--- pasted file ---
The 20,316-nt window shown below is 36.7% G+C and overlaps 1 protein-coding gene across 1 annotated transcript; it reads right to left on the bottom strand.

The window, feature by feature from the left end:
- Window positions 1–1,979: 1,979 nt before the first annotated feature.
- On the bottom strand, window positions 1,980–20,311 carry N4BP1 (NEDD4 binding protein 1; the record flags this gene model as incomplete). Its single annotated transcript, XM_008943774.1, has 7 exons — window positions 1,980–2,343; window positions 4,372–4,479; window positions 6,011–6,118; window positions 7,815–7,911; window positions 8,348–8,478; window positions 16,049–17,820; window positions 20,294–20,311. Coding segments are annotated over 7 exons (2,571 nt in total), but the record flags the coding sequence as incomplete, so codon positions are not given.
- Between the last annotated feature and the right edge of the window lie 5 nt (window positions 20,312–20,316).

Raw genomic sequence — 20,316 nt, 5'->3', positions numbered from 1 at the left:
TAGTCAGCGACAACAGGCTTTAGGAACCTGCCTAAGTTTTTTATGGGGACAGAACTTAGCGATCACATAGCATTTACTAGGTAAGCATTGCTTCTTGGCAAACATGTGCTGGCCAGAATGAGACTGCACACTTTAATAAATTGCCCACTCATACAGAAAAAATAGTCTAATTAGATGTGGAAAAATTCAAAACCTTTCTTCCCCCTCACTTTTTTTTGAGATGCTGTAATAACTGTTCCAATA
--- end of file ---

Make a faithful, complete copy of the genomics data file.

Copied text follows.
The 20,316-nt window shown below is 36.7% G+C and overlaps 1 protein-coding gene across 1 annotated transcript; it reads right to left on the bottom strand.

The window, feature by feature from the left end:
- Window positions 1–1,979: 1,979 nt before the first annotated feature.
- On the bottom strand, window positions 1,980–20,311 carry N4BP1 (NEDD4 binding protein 1; the record flags this gene model as incomplete). Its single annotated transcript, XM_008943774.1, has 7 exons — window positions 1,980–2,343; window positions 4,372–4,479; window positions 6,011–6,118; window positions 7,815–7,911; window positions 8,348–8,478; window positions 16,049–17,820; window positions 20,294–20,311. Coding segments are annotated over 7 exons (2,571 nt in total), but the record flags the coding sequence as incomplete, so codon positions are not given.
- Between the last annotated feature and the right edge of the window lie 5 nt (window positions 20,312–20,316).

Raw genomic sequence — 20,316 nt, 5'->3', positions numbered from 1 at the left:
TAGTCAGCGACAACAGGCTTTAGGAACCTGCCTAAGTTTTTTATGGGGACAGAACTTAGCGATCACATAGCATTTACTAGGTAAGCATTGCTTCTTGGCAAACATGTGCTGGCCAGAATGAGACTGCACACTTTAATAAATTGCCCACTCATACAGAAAAAATAGTCTAATTAGATGTGGAAAAATTCAAAACCTTTCTTCCCCCTCACTTTTTTTTGAGATGCTGTAATAACTGTTCCAATA